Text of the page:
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      DJB found that Curve25519 came with so many benefits: high speed, resistant to timing attacks, […]

      I’d nuance that with easier to protect against timing attacks. Modular arithmetic based on a pseudo-Mersene prime is easier to implement in constant time, but you still have to take a couple precautions. And the Montgomery ladder still needs a conditional, that we must implement as a constant time selection. Still, much simpler than the best algorithms known for Weirerstraß curves at that time. (Now if I’m being honest, “resistant to timing attacks” is a good enough short description.)

      Further, there is an equivalence proof from Edwards Curves to Montgomery Curves which means that DJB’s findings can be extended to Twisted Edward Curves. That equivalence proof generally uses the words “birationally equivalent”.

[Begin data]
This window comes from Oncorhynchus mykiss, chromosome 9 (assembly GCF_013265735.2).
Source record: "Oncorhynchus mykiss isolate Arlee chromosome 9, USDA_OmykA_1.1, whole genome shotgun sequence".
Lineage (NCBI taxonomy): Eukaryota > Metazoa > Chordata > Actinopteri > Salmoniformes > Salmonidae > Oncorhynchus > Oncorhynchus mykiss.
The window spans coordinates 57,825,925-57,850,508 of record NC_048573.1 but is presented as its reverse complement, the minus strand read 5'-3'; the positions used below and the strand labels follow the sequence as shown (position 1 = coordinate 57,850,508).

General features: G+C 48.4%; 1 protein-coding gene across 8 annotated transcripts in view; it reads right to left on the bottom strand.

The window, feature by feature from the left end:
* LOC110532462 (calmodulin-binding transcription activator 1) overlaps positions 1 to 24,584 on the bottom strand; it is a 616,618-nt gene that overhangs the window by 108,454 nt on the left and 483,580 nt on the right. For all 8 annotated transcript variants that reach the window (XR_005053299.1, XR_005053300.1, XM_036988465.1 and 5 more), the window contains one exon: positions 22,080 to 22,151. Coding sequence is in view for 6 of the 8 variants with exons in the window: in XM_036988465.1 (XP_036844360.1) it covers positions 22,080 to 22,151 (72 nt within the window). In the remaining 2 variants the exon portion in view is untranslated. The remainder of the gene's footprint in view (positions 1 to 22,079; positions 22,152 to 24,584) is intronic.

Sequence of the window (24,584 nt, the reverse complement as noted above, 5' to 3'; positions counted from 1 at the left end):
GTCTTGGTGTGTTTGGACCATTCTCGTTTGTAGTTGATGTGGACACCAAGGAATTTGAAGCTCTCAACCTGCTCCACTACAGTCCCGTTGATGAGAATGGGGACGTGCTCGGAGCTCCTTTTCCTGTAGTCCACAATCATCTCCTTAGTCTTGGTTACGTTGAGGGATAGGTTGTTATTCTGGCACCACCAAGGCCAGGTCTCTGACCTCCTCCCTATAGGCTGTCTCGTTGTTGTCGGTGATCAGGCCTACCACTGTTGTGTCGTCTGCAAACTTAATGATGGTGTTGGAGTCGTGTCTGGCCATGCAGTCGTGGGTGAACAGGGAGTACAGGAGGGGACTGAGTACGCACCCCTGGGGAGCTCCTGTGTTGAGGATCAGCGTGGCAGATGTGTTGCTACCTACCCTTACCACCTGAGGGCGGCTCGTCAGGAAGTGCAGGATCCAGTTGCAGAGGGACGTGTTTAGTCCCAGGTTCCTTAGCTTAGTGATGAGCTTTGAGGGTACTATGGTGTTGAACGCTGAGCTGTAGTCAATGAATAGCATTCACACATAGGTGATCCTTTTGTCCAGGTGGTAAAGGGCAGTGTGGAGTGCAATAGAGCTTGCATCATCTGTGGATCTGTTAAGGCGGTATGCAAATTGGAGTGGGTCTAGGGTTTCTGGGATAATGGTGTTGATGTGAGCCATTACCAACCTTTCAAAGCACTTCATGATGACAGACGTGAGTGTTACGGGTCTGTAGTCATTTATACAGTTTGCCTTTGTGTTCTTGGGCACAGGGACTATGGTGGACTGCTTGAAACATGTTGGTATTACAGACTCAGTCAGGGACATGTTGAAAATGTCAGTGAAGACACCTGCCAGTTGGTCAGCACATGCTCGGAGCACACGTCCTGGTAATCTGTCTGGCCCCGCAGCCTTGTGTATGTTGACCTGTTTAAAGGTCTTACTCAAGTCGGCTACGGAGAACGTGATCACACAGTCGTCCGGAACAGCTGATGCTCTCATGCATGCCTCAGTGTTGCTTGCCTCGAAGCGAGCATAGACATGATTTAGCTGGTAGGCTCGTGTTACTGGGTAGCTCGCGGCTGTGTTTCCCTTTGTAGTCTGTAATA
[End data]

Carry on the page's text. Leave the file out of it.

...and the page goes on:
Note that a birational map is not a bijection. There are exceptions, and ignoring the difference cost me dearly. The mistake was a bit subtle, but its effects were impressive enough that I believe some people mistook it for a noob’s blunder: I accepted all-zero signatures, and ECDSA explicitly requires the verifier to reject those… except Ed25519 rejects all-zero signatures implicitly, and reason my implementation didn’t was more subtle than the failure to implement a standard check.

      One new feature of the IETF RFC version of Ed25519 over the original Ed25519 as published is its resistance to signature forgeries.

      Ah, yes, signature malleability. Turns out that there are about 8 equivalent values for the second half of the signature, that can be easily computed from just seeing a legitimate one. Just by seeing one signature, an attacker can compute 7 others. Normally this should not be a problem: a signature proves one thing, and one thing only: that someone with knowledge of the private key signed the message.

      Thing is, people tend to see more than that. When they see a signature, they further assume that producing this particular signature required knowledge of the private key to be produced. Which is only true if we only accept one signature among the 8 possible ones (that would be the smallest).